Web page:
I cannot drink like others. One is too many and a 1000 not enough. Thanks to all who have shared their journey alongside of mine. And thank you B52 for your kind words. Today I am sharing a milestone. May it give strength to those who seek what we seek. Whether we know it or not, we are all in this together.
—Guest Eastport Chris

to: b52

I don't lie, and lies dont fit in with us. .I am now yet again on the tail end of hell.money spent, family lied to, people let down.6 days hard ..took a calmer I bought off the street.i will be back to reality tomorrow. .apartment smells .saw a lot of bad things this time, decent people just lost in this same cycle. ...I will promise to you all who gave me time and responses that I will try harder than my hardest. Financially, mentally, exhausted. ..dont give up on me.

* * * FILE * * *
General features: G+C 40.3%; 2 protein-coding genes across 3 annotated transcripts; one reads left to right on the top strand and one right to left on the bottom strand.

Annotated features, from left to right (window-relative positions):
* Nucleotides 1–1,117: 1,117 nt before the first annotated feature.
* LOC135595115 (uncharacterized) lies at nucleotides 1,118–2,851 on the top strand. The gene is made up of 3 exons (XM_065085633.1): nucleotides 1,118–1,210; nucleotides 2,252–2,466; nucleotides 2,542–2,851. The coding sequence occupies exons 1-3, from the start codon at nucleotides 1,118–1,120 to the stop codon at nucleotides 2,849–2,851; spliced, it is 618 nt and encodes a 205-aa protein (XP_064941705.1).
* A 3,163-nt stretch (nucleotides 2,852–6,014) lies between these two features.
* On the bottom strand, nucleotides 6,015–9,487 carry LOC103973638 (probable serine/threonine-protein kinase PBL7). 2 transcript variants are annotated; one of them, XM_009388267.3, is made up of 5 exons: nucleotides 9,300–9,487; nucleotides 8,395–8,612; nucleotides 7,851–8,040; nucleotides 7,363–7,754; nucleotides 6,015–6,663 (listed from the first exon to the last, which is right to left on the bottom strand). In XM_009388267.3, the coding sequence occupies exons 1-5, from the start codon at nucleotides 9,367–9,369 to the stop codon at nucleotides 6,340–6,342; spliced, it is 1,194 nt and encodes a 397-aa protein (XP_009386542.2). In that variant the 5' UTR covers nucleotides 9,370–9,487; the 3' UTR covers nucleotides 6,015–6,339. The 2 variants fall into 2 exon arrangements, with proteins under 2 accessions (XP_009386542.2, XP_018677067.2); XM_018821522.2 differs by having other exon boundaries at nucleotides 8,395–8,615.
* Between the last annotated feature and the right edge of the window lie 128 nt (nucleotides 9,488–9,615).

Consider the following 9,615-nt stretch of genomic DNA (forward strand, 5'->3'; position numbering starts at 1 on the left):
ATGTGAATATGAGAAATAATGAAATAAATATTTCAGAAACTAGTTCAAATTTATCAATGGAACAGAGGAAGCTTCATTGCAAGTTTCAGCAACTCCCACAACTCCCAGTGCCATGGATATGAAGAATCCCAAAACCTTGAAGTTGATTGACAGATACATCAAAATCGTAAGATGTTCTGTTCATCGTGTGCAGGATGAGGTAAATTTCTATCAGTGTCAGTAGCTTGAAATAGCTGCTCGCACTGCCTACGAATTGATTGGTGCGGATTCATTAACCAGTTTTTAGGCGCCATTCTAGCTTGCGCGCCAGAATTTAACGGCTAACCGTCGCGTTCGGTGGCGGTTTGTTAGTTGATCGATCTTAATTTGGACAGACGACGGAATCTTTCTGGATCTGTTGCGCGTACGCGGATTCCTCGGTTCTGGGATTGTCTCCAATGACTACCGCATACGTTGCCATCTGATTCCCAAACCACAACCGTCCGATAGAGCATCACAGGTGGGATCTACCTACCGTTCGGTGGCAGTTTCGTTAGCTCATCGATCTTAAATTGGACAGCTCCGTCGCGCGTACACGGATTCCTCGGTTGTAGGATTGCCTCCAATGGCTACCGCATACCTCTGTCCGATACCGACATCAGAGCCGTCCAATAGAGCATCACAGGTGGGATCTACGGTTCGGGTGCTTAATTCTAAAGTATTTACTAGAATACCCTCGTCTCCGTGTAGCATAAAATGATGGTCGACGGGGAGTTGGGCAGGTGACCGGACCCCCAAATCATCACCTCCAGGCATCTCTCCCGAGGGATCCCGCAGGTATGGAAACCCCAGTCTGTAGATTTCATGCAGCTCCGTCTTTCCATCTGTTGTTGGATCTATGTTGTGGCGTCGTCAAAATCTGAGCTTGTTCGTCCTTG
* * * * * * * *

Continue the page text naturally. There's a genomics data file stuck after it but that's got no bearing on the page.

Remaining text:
—Guest Halo

Thank you

Clue, thanks for the post. Your right about having to do it for myself because the reality is I have been making promises to myself for years to do it for others but never stuck at it. Anyway managed six days now and although tired sticking with it. Just got to get days, weeks and months sober so I know I'm moving forward. Again thanks for the support and your an example of how it can be done!
—Guest Plantpot

pigasus

I have tried aa, group therapy, etc u name it. discovered hypnotherapy..very qualified person. stopped drinking wine next day...am in second week, have no urge to drink wine, but the withdrawal symptoms are moderate to severe...i am going to make it this time.
—Guest pd

Why Did I do That?